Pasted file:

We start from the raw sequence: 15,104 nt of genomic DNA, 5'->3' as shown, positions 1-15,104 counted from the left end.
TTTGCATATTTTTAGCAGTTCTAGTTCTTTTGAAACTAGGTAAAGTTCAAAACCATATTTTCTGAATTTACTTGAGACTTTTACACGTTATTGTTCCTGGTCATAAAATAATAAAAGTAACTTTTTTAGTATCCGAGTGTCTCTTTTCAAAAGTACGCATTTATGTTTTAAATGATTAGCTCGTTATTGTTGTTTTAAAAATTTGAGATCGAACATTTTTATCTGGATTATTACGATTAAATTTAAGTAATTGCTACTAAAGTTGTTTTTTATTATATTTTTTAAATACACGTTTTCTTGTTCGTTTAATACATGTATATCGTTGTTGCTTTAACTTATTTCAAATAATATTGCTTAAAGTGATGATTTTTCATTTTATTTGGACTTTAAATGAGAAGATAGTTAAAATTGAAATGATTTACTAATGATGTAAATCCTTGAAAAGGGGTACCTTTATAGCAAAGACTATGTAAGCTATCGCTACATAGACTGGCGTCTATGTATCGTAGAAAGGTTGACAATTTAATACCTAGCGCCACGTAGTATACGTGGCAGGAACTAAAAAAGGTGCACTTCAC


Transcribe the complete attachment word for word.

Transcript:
We start from the raw sequence: 15,104 nt of genomic DNA, 5'->3' as shown, positions 1-15,104 counted from the left end.
TTTGCATATTTTTAGCAGTTCTAGTTCTTTTGAAACTAGGTAAAGTTCAAAACCATATTTTCTGAATTTACTTGAGACTTTTACACGTTATTGTTCCTGGTCATAAAATAATAAAAGTAACTTTTTTAGTATCCGAGTGTCTCTTTTCAAAAGTACGCATTTATGTTTTAAATGATTAGCTCGTTATTGTTGTTTTAAAAATTTGAGATCGAACATTTTTATCTGGATTATTACGATTAAATTTAAGTAATTGCTACTAAAGTTGTTTTTTATTATATTTTTTAAATACACGTTTTCTTGTTCGTTTAATACATGTATATCGTTGTTGCTTTAACTTATTTCAAATAATATTGCTTAAAGTGATGATTTTTCATTTTATTTGGACTTTAAATGAGAAGATAGTTAAAATTGAAATGATTTACTAATGATGTAAATCCTTGAAAAGGGGTACCTTTATAGCAAAGACTATGTAAGCTATCGCTACATAGACTGGCGTCTATGTATCGTAGAAAGGTTGACAATTTAATACCTAGCGCCACGTAGTATACGTGGCAGGAACTAAAAAAGGTGCACTTCAC